查看完整版本 : Henryk Górecki - Symphony No. 3 (Symphony of Sorrowful Songs)

bravo998 2010-1-24 05:30 PM

Henryk Górecki - Symphony No. 3 (Symphony of Sorrowful Songs)


[b]Henryk Mikołaj Górecki[/b]
[size=3]Symphony No. 3 (Symphony of Sorrowful Songs) op. 36[/size]

Dawn Upshaw, soprano
London Sinfonietta
David Zinman, conductor

Track Listing:
1. Symphony No. 3: I. Lento - Sostenuto Tranquillo Ma Cantabile   [26:47]
2. Symphony No. 3: II. Lento E Largo - Tranquillissimo   [9:45]
3. Symphony No. 3: III. Lento - Cantablile Semplice   [17:09]

[url=http://en.wikipedia.org/wiki/Symphony_No._3_(Gorecki)]More information (Wikipedia)[/url]

[url=http://www.amazon.com/Henryk-Gorecki-Symphony-Sorrowful-Songs/dp/B000005J1C][size=4]BUY CD[/size][/url]

1 CD  |  MP3 VBR  |  85.3MB

[url=http://www.mediafire.com/?wnrmzojmygw]Download Link[/url]

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bravo998 2010-1-24 05:44 PM


© Photo by Gerry Hurkmans, Amsterdam 1997

(b. 1933, Czernica near Rybnik, Poland)


"I was born in Silesia. . . Old, ancient Polish land. But three cultures have always coexisted there: Polish, Czech, German. . . Why do I like Czech music? Where does my knowledge and liking of German and Austrian music come from? Why do I worship Mozart, Schumann, Schubert, Brahms, Beethoven, Bach? [. . . ] Why am I enamored with Szymanowski and Chopin? Why did I grow up with them? Because at the beginning of my musical education, when I had no idea about music--nothing!--these names were always near me: Beethoven, Chopin, Szymanowski. . . Does one need to consider it in a special way, does one need to think much about this? I do not think so. . . Nobody chooses their time and place of birth."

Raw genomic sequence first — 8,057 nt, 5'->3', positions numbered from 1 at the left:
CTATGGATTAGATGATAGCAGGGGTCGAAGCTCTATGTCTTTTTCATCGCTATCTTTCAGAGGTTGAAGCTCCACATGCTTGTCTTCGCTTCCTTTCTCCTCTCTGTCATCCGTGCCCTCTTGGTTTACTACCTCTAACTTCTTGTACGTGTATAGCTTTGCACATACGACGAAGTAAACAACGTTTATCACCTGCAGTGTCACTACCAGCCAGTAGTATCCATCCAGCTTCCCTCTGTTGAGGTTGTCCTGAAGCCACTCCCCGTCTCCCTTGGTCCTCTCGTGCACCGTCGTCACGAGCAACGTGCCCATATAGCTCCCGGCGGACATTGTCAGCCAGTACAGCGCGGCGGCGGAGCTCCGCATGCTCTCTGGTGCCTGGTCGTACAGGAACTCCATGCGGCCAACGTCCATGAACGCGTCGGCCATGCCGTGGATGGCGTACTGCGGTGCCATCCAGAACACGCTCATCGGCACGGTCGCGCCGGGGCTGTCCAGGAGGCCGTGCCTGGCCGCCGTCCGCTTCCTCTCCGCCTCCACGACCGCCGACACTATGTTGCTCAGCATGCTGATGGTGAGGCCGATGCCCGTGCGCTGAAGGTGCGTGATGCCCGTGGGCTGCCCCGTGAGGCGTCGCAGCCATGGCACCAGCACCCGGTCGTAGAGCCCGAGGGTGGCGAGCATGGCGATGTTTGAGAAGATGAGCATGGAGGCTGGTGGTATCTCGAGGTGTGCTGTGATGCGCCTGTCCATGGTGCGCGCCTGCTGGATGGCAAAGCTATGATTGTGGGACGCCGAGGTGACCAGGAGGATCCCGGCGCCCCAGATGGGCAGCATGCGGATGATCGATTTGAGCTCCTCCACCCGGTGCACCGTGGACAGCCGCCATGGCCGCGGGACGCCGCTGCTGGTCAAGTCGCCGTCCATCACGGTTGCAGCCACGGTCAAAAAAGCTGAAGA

Henryk Mikołaj Górecki (Zakopane, Poland, 18 July 1997)

Born on 6 December 1933, Górecki studied composition with Boleslaw Szabelski at the State Higher School of Music (PWSM) in Katowice (1955-1960). After a post-graduate sojourn in Paris, he became a professor of composition at the PWSM in Katowice, and-- in 1975-1979--its Rector. As a composer, he has been known and respected in Poland, but not well-known around the world. The phenomenal success of his Symphony no. 3 (Gramophone's"Best-selling CD in 1993") has astounded many of his contemporaries, especially in Poland, where the work had been known for more than a decade. In his home country Górecki's Third was perceived as one of a series of fascinating compositions, the result of a long and complex creative evolution.

Górecki has worked with great determination to develop his own compositional voice, through assimilating the techniques of his predecessors (Bartók, Szymanowski) and those active around him (Boulez, Xenakis, Nono), and then paring away all elements extraneous to his personal expression. These processes were carried out through the 1950s and 1960s, beginning with the Four Preludes for piano from 1955, his first numbered opus, and reaching full maturity with Old Polish Music from 1969. This is the most radical and dissonant period in his output: in the 1960s, Górecki belonged to the small group of the most avant-garde composers of his time. Together with Penderecki, Serocki, and others he established a pattern for new music: the more dissonance the better, the harsher the sounds, the better. This style of writing, associated with the so-called "Polish school of the 1960s" is alternatively known as "sound mass composition" or "sonoristic composition" - a name taken from "sonorous" or "sounding." In order to reduce music to pure sound, these composers stripped away all elements, except tone color. This path to the essentials is encapsulated by Górecki's Genesis cycle (1962-1963) and the aggressive Scontri for large symphony orchestra (1960)-- a work filled with clashes of vertical and horizontal sound patterns, often organized serially.